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  1. #21
    Hiro Protagonist's Avatar
    Join Date
    Dec 2007
    Getting strong, it takes too long
    To become like Henry Rollins.
    Every dog has his day
    One day you'll see me.

  2. #22

    Join Date
    Oct 2008
    Damn man I know what the hell that feels like... I'm at that stage right now. Except I was worse than you when I first started working out. Could'nt even bench 25 Kilograms... and I weighed 60 kilos... and I was not premature...

    On the bright side I could run two miles before I collapsed.

    The annoying thing is that I cant go to the gym anymore. Long story short the educational system here(Bangladesh) is SO FUCKING BAD that I have to go to extra classes (besides doing school) to get good grades. As in come home from school, eat, run to class, run to another class, run to another class. No time for gym, unless I cut out Judo. And Judo takes first priority for me.

    And teachers are fucking annoying too. They're like 'Oh you know, your a student. You should take your studies as seriously as your parents take their jobs'. The fucking idiots have been saying that to me since I was eight. Get it? EIGHT YEARS OLD!

  3. #23

    Join Date
    Jul 2005
    Boxing, Beginner BJJ,
    Great article. thank you.

  4. #24

    Join Date
    Jul 2010
    an interesting read

    It is similar to my upbringing, i was a very later bloomer. Until i was 17 i was among the shortest and weakest in high school, my puberty was protracted with my growth beginning slowly at age 16, followed finally by a growth spurt at 18.

    It didnt matter how hard I tried in sports, I couldnt match the speed and strength of others. Even though i had football training (australian football a very physical game) twice a week, i was bested by people who spent their free time on the couch.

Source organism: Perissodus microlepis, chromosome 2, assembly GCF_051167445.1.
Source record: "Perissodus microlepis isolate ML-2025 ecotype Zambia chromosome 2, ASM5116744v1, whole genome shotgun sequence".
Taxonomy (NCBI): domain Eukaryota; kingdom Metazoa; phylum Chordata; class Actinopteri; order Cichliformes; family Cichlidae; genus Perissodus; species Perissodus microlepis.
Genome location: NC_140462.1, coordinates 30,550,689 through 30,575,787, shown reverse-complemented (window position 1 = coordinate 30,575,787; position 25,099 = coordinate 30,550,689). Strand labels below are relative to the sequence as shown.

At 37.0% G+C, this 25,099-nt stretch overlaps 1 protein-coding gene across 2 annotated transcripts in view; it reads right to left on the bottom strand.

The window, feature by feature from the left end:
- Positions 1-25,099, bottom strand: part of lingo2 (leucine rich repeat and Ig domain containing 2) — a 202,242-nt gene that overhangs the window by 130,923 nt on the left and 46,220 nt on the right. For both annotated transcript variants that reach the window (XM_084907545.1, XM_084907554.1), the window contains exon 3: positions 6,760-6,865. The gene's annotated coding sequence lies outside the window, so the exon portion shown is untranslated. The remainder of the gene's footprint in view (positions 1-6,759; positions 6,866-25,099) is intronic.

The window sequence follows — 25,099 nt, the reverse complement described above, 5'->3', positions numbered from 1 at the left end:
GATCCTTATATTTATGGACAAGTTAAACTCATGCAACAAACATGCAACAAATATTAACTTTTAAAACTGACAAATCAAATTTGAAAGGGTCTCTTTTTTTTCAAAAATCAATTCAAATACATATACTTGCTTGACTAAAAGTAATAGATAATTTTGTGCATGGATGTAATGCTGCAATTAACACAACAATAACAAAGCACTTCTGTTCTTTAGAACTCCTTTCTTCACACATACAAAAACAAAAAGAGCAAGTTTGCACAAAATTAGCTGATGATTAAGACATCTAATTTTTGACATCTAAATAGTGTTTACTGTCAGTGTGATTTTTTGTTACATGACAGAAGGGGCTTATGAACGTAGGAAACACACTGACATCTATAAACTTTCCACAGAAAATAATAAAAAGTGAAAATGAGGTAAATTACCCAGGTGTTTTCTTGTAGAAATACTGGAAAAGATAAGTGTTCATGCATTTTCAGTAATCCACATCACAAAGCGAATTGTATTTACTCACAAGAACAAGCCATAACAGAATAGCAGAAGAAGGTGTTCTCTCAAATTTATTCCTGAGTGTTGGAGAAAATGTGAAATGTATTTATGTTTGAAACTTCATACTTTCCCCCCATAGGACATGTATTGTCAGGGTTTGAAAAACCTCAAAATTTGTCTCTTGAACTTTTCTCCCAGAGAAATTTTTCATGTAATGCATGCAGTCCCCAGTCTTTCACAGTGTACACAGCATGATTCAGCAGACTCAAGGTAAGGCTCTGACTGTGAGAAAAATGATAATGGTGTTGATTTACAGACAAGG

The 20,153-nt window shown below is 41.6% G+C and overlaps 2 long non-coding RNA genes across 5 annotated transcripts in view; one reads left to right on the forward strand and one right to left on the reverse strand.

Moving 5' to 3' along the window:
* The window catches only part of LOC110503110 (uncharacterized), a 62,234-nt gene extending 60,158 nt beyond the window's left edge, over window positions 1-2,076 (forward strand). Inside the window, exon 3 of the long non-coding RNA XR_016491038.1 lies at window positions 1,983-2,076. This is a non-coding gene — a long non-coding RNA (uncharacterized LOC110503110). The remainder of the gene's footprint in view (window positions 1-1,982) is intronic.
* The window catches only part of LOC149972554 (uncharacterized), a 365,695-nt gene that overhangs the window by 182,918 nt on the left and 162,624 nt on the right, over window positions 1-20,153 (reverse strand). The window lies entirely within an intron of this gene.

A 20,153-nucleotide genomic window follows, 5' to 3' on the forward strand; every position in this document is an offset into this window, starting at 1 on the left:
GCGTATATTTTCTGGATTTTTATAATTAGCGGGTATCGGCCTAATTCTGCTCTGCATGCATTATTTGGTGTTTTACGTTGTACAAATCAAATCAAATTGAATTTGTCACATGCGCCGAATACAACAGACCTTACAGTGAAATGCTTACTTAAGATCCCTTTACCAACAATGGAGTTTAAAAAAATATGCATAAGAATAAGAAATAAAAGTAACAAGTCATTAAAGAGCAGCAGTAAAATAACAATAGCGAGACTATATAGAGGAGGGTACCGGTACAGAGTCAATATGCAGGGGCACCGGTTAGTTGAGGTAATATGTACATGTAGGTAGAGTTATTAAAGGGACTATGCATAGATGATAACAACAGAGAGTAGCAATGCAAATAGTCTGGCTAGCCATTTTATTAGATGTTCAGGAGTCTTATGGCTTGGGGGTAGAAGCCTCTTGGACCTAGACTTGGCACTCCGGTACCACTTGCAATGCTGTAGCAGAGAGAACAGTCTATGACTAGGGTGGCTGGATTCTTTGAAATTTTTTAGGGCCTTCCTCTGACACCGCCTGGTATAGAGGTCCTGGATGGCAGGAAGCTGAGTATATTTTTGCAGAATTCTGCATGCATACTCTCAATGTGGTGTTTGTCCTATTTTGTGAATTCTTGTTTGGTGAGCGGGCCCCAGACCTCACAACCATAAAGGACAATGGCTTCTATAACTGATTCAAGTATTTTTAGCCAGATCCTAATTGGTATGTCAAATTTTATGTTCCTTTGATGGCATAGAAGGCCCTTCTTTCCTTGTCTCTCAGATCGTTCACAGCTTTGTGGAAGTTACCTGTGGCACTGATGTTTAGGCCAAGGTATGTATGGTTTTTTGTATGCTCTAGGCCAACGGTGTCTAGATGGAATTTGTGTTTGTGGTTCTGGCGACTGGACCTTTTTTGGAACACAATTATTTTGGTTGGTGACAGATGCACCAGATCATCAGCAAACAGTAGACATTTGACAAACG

I never made the school football team because a bunch of soccer players were better than me as a footballer. I didnt make the team 3 years in a row.

    Without testosterone your not an athlete. After my growing did begin, and i started doing some weight training here and there many things did change.

    Every lunch break for about 5 months a tall fat tough guy would push in front of me in the lunch line. (he singled me out) I was 17 weak as a girl and fighting him and his 4 buddies wasnt an option. I ran into this guy at a bar about 2 years later, we made eye contact.

    It was great to see that short fat **** squirm. Im now 5 11(not a tall guy but about a 1ft taller than i was when i was 17) and a bit solid,

    Exercise is great
    Last edited by happysplinters; 7/18/2010 1:35am at .

  5. #25
    Quote Originally Posted by 1point2 View Post
    Great article. I had a similar experience, but much less dramatic, on a slow grade through high school. This, however:

    "Most importantly I had learned that if I didn't like something about myself, I had the power to change it as long as I worked hard, smart, and consistently."

    was the same, and was similarly powerful.
    I've had a similar experience too. It was exactly the experience my dad had. I wonder how many people are driven to martial arts and exercise because of this sort of thing?

    I had that stuff. And all the bells and whistles. No confidence, self doubt, socially awkward, all that jazz.
    But you see, that's exactly the thing. EVERYONE is socially awkward until someone has measured them not be. The language of the alpha geek internet denizens could be termed socially awkward too. Even though it's just a difference in humor and dialect. And often intelligence.
    I had the same epiphany at some point. For the longest time, it felt like everyone else just understood and knew how to act and were naturally confident. When you come to find that they have problems too, they don't really understand anything either, and everyone else is also shooting from the hip, you get over it. Exercise and martial arts only harden the confidence that comes with that wisdom.

    For me, being socially awkward was kind of like not knowing how to throw a ball or a punch. Like there was a right way and a wrong way to do every little thing, including socialize. I thought, if only I knew the TECHNIQUE OF SOCIALIZING, I could succeed.

    Then I learned no else knew the "technique" either.
    Although martial arts was already an interest of mine (primarily stick fighting), that epiphany was when I started training seriously. I think I was 15 or 16 at the time.

    Seriously. MMA should be the the spearhead of every anti-bullying program. It stops a lot of problems at there roots. Even if justice never gets meted, the confidence gained and the lack of mental problems occurring from the bullying that would have happened because of the classes would save some people a lot of time and pain.
    Although, I don't think it would be a panacea. It could still cause some problems, but in the long term, I think it would be a lot better for the person. Both in their school career and in their later years.

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